Every child on the spectrum is unique and so each has different challenges. Halloween might be great for some and extremely difficult for others. We’ve experienced a few of the good and the bad. I’m sure I’ll be leaving a lot out, but here’s a few things to keep in mind when you’re welcoming children with autism to your doorstep this evening or even having them over for party.

Please don’t turn away the older kids. This may be there first Halloween even trick or treating. It’s a great opportunity to interact with people. Also, whether they are on the spectrum or not, they could be out doing far more crazier things.

Don’t expect that all kids will be able to look at you. Eye contact can be difficult for kids with autism. Our daughter still doesn’t always look directly at a person when saying hello or meeting someone for the first time. Please don’t tell the kid to look at you either. You have no idea how painful it can be for a kid if they have autism.

Let the kids take their time. It may take a lot for some of them to come up to you or your door, nevermind all the creepy and crazy decorations they may encounter along the way. They may also need direction, so if your rule is just one piece of candy, make sure to be specific. I know with our child if there are guidelines, she needs them spelled out and likes to follow them.

There might be a child that is not verbal and can’t say Trick or Treat. If it’s their first time, they may be learning what to do for Halloween which can be a daunting social event on many levels. Just tell them how great they look and give them candy for their bag. Help make their experience the best it can be.

On the flip side, you might get a kid like ours that will talk your head off and will ask you about all the types of candy you have, the quantity allowed, and she may even add some additional and possibly unrelated information. Just smile and say Happy Halloween. It’s an exciting night. Kids can be wound up and even over stimulated. So just show patience and good cheer.

Unless you are at Halloween Horror Nights or walking through an actual haunted house, chances are you probably don’t want to be scared out of your wits (maybe that’s just me). But I know my own children don’t always like the uber creepy stuff. So don’t go out of your way to traumatize a kid that comes to your home. Music and lights can be great, but it’s also nice to keep it all lower than a roar and not completely blinding, especially indoors.

Remember to be accepting of all the kids and whatever they’re wearing. You have no idea what it may have taken for that child to even put a costume on. The tags and material might be driving them batty and parts of the costume may end up being carried instead of worn. Maybe they don’t have a costume at all and that’s ok too. The important thing is to be welcoming to all the kids. Everyone will look different and everyone will be capable of different things.

It’s nice to offer a non-candy treat, especially for those who have allergies, but it’s also a nice option for kids who maybe don’t eat the gallon of candy they collect tonight. We end up taking all but ten pieces each to our dentist who buys it back. It doesn’t take much. The kids love fun pencils, stickers, or anything fun from the dollar store.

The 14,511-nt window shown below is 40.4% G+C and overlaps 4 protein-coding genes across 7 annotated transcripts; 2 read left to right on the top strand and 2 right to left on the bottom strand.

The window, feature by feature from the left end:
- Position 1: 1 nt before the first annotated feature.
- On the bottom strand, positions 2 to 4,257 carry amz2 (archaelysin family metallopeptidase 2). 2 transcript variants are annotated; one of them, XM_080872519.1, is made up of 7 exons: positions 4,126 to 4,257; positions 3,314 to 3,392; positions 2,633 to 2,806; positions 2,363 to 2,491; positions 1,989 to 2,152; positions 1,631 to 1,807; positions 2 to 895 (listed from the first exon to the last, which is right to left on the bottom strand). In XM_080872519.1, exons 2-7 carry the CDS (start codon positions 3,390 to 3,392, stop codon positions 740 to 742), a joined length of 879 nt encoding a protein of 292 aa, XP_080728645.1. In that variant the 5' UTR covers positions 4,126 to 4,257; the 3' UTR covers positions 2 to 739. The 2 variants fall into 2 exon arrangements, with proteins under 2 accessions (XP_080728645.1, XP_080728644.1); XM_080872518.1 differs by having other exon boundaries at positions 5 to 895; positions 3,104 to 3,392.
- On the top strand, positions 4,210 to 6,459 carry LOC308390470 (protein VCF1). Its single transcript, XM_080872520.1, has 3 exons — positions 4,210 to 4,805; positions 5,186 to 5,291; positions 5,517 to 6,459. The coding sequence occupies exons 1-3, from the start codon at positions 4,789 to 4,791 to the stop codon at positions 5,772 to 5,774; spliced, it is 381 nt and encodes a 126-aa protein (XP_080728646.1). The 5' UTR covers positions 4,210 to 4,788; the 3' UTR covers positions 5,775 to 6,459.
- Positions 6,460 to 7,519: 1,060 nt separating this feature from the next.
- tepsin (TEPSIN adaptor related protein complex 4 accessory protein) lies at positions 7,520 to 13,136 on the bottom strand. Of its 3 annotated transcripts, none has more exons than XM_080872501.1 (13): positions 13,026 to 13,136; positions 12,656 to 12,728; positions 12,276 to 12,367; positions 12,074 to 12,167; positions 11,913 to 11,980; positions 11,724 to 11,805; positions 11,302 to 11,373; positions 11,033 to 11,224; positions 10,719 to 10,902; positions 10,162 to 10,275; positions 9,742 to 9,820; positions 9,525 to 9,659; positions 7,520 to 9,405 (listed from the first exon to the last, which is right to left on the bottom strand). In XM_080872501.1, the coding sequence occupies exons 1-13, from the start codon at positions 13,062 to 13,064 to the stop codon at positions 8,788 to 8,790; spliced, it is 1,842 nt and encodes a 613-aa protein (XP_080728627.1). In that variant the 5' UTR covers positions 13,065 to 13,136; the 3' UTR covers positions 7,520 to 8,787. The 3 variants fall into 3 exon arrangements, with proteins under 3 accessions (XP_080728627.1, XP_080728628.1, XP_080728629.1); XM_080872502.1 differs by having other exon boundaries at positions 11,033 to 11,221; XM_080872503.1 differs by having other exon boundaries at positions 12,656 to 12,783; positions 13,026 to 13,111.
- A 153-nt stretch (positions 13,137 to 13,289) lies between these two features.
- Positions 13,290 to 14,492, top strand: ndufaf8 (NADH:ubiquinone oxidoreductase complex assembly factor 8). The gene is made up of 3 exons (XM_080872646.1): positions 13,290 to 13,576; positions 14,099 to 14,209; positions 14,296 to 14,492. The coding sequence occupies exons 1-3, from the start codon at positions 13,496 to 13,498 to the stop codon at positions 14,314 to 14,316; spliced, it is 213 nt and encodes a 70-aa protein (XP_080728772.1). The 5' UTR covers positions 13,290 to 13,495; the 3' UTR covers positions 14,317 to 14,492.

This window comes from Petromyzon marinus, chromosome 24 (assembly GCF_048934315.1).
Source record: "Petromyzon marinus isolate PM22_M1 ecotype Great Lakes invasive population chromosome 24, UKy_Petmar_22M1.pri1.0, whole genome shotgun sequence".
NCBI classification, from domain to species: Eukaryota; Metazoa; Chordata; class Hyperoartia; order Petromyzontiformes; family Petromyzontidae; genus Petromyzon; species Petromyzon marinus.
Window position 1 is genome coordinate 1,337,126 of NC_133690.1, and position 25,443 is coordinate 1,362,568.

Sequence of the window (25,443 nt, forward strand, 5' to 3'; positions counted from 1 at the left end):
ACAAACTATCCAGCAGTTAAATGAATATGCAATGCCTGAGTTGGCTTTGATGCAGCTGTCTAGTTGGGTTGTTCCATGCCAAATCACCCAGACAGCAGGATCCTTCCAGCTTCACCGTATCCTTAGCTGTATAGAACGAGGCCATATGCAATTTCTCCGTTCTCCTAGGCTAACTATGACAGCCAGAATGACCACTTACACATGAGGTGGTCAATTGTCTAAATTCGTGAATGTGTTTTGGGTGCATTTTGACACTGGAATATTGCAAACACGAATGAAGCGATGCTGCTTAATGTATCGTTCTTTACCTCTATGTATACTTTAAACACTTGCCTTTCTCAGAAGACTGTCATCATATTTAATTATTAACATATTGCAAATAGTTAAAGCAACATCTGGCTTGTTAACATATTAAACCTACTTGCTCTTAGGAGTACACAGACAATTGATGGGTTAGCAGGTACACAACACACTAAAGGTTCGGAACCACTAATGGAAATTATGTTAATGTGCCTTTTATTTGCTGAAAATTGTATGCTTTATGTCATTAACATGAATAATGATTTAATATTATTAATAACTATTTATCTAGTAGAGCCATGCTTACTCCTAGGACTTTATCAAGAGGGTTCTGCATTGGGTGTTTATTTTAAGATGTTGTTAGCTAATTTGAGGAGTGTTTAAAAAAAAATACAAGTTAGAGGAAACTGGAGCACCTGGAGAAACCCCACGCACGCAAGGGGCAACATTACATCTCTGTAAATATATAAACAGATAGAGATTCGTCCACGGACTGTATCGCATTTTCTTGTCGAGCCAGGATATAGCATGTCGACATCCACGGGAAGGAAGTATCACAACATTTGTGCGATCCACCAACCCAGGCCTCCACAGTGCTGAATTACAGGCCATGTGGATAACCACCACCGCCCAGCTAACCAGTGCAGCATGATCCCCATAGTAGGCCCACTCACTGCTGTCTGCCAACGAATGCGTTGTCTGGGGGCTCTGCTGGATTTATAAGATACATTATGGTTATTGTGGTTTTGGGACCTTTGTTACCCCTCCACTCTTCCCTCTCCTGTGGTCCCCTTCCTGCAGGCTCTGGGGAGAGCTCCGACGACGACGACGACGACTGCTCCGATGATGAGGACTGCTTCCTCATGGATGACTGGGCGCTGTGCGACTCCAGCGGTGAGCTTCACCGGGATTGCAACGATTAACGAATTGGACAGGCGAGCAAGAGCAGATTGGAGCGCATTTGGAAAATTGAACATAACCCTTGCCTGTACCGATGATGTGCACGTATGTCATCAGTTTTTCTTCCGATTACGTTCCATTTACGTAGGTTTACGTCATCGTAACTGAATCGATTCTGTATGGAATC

Don’t be surprised if some of us call it a night early. Many people like us have younger children with school the next day. If you have a kid on the spectrum, maybe they are a night owl and you’re in for a long night or maybe your kid is the one that asks to go to bed at 8pm like ours. If it’s the latter and you’re child is like ours and needs that sleep, understand if the parents have to dip out early. No one wants crabby children in the morning.

Finally, if you have to go in for the night a bit earlier and you still have candy, leave some out for the later trick or treaters. If you’re the one out and about late, make sure your kids are courteous and leave candy for others. If there are no lights on, no candy out, and it’s late, take into consideration that people might be down for the night and don’t knock or ring bells.

It’s not easy having a child with autism, but seeing them grow and progress is so rewarding. On Halloween, they really get a great opportunity to be exposed to a lot of new things and work on their social skills. I know it can be stressful for parents, but it is worth getting out there and at least giving it a try. It’s good practice for the kids and over the years, it’s possible for them to make great strides socially.

So Treat Halloween like therapy for your kid. Heck, it might even be therapeutic for you if you just chill and stay positive. You might be surprised how you and your kid could benefit by giving this holiday a whirl. Yes, it could get Tricky at times, but the real Treat will be seeing your child conquer their fears and maybe overcome challenges. Nothing could be sweeter.

Keeping the Peace, Life

Autism Mom, I Will Pray For Your Peace

I’ve prayed for peace a lot. When you have anxiety, you learn how to manage it and be more calm. Prayer is my favorite and most regularly used tool. If you’re a mom of a child with autism, I will pray for your peace too.

When I pray, I usually spend a lot of time in gratitude. It’s hard to worry about anything when you are being thankful for the present. If you’re in conflict with anything or anyone, you can’t be at peace. Anger is not a peaceful place to be. But sometimes, we’ve reached our limit and we’re angry. That was me yesterday and it got me thinking about all the things us autism moms go through and all the places we need to pray for peace.